CHENNAI:In the wee hours of the morning, two tempo travellers reach Frazer Bridge Road of chaotic Park town. Two to three sacks are unloaded from the vehicle and handed over to the shopkeeper of a palkova (milk sweet) shop in the lane. He unpacks the sack, takes out hillocks of white kova packed in plastic bags, arranges them neatly at the entrance and by 8 am, he opens the shop for sales. Hole-in-the-wall palkova shops line this narrow lane which is popularly known as paal sandhai for years.
We observe handwritten name boards, dim tungsten tube lights, dingy interiors and gleaming packets of white kova stacked in the entrance as we walk towards the shops. “The palkova shops have been famous in this area for over 40 years. Initially it was inside the bus terminus nearby and later was shifted to this road,” says Dhayalan who has been running his own shop since 1975.
At any given point of time, more than a dozen customers wait to buy the silky, creamy and crumbly sweet from the shops in the lane. “The road is known for shops that sell dairy products. Hence the name paal sandhai. Apart from the kova, we have everything from panneer, ghee to butter,” he says whilst packing a kilo of the milk sweet for a customer.
The lane was once dotted with more than 20 such kova stalls but now, there are only around eight or nine. “Most old-timers left the business since they didn’t have anyone to take over it. But earlier, this whole stretch used to be packed with kova stalls and people from across the country used to buy the milk sweet from here. Those were the days,” he reminisces. The shops still draws customers from across the country. Nimith, a salesman from the adjacent shop adds, “We have customers from Delhi and Kolkata who buy from here. They either come down to buy it or we deliver it to them.”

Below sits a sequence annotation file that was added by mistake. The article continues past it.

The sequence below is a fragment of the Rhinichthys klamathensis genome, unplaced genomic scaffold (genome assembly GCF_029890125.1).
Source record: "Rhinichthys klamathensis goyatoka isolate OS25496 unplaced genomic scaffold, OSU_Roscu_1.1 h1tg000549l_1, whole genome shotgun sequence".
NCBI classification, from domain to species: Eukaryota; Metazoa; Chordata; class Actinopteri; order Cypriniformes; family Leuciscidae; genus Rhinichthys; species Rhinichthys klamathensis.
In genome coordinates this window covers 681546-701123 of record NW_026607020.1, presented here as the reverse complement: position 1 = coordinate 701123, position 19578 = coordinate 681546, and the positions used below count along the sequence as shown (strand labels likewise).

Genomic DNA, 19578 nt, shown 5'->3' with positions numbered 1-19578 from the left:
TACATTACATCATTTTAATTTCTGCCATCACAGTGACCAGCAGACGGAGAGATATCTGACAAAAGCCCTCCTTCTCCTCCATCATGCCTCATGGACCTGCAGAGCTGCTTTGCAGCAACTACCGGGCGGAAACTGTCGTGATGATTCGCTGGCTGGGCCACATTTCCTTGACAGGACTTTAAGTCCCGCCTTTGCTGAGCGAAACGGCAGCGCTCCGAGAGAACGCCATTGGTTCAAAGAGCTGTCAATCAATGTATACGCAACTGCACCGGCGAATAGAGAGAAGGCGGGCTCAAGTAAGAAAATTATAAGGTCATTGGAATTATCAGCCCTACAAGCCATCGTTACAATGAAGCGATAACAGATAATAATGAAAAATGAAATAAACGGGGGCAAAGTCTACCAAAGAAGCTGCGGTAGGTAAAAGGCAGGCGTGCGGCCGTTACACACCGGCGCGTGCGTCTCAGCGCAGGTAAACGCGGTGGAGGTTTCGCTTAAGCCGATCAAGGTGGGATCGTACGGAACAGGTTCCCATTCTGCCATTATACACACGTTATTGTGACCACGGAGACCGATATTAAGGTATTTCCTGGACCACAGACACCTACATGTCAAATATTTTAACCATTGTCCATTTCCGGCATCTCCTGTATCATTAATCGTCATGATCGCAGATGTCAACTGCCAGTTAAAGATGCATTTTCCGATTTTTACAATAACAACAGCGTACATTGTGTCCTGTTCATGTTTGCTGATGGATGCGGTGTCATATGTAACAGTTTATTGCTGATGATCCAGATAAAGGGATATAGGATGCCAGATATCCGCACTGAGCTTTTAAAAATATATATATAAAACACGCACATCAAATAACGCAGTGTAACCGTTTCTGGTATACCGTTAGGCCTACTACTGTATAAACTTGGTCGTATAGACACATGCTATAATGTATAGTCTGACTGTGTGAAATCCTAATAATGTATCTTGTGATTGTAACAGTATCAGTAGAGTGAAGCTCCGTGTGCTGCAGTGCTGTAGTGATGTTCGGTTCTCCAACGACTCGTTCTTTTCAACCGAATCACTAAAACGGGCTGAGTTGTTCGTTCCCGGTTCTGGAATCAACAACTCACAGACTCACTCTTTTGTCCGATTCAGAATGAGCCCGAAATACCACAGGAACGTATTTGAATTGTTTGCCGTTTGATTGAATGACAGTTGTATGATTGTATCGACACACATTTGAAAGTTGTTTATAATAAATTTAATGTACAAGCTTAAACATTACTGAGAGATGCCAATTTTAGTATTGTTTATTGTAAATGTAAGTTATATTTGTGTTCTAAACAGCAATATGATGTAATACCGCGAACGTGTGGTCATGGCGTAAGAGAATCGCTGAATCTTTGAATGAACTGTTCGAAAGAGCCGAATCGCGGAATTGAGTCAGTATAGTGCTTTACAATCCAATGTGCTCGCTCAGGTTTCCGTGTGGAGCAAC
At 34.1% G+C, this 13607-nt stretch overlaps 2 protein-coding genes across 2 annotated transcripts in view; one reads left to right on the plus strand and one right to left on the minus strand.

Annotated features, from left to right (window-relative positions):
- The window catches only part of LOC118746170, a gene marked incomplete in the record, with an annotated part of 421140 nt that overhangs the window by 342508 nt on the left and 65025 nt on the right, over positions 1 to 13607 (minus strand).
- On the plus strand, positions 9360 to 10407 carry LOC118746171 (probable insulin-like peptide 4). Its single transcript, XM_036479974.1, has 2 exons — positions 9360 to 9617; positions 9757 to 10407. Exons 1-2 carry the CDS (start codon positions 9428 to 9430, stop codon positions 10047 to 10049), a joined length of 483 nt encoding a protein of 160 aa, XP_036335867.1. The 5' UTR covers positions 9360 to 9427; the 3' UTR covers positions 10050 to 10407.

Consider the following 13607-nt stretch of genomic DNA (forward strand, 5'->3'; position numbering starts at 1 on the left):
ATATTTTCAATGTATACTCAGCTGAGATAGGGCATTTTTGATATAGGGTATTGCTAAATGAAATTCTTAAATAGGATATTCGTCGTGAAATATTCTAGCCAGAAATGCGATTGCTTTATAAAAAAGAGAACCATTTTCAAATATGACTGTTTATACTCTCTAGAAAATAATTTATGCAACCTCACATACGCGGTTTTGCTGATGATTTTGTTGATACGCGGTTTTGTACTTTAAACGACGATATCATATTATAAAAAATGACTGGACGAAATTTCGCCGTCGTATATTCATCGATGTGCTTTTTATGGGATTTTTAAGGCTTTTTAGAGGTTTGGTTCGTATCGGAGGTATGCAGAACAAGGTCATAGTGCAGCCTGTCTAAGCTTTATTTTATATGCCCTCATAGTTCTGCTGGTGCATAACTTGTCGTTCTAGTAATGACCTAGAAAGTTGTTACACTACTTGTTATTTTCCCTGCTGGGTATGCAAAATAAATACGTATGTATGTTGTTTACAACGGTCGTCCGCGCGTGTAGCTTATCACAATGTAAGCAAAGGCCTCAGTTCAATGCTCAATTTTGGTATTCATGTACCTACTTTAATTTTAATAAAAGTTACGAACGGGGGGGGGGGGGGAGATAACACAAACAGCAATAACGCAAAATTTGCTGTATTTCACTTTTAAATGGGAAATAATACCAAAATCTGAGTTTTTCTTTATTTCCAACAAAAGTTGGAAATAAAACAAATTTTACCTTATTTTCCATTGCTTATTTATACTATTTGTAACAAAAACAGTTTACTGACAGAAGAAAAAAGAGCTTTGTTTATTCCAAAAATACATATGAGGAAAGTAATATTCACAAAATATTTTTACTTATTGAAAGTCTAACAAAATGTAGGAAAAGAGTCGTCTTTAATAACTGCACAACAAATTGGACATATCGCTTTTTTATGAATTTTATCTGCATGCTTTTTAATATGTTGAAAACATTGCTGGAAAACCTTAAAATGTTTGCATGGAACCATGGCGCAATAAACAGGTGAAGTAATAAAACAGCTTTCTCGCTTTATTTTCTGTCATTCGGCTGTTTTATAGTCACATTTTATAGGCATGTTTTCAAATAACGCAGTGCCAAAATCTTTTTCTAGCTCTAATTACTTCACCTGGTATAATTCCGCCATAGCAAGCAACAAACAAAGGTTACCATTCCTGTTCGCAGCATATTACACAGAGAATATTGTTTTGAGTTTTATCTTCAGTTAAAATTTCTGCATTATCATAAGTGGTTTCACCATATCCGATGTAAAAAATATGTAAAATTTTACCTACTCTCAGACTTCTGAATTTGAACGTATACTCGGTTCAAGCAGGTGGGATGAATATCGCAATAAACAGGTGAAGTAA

As we walk towards the next shop, a young salesman, Peter greets us and points to the gooey sweet. He says, “We sell it at the bazaar/wholesale rate — `180 a kilo. The same sweet in big sweet stalls is sold at `400 a kilo. We supply to food/sweet stalls and also for marriage functions in the city.”
During muhurtham days, the salesmen open the shops by 7 am. “The marriage caterers and people from the bride or groom’s family come early in the morning on muhurtham days to buy kilos of kova. So, we open the shops earlier than usual. It becomes competitive and chaotic on such days,” he explains.
The kova is sourced from places like Srivilliputhur, Krishnagiri, Kaveripattinam and Cheyyur. “According to the demand, we order fresh stock every day. It is delivered early in the morning by the supplier. So, there’s no ‘old-stock’ business here,” shares Peter.
A few meters away is one of the most popular sweet shops in the lane, Angala Parameshwari stall. The salesman diligently scoops 250 grams of kova out of the plastic cover, places it on a piece of paper, wraps and hands it over to 62-year-old Babu, a regular customer. “I have been buying kova from this shop for over 30 years. Earlier the cost of 250 grams used to be `15, and now it’s `45. Times have changed but, our love for the paal sweet hasn’t,” he smiles and walks away, a spring in his step, with his post-lunch dessert.
Shops along the Frazer Bridge Road sell both plain and sweetened kova. The plain kova is used to in the making of gulab jamun, milk sweets and biryani. On average, 250 grams of palkova costs `45.
How to make Palkova at home
Milk: 1 litre Sugar: 1/4 cup Ghee: 2tbs Cardamom powder:
In a wide thick-bottomed pan, boil the milk until it reduces to half.
Keep the flame in low-medium and stir at regular intervals.
As the milk starts to thicken, scrape the sides and mix well.
Once it reaches a gooey consistency, add the sugar, cardamom and ghee. Mix well and
When the kova batter becomes semi-solid, transfer it to a bowl and allow it to cool down.
The thickened kova can either be packed in butter paper or served hot/cold.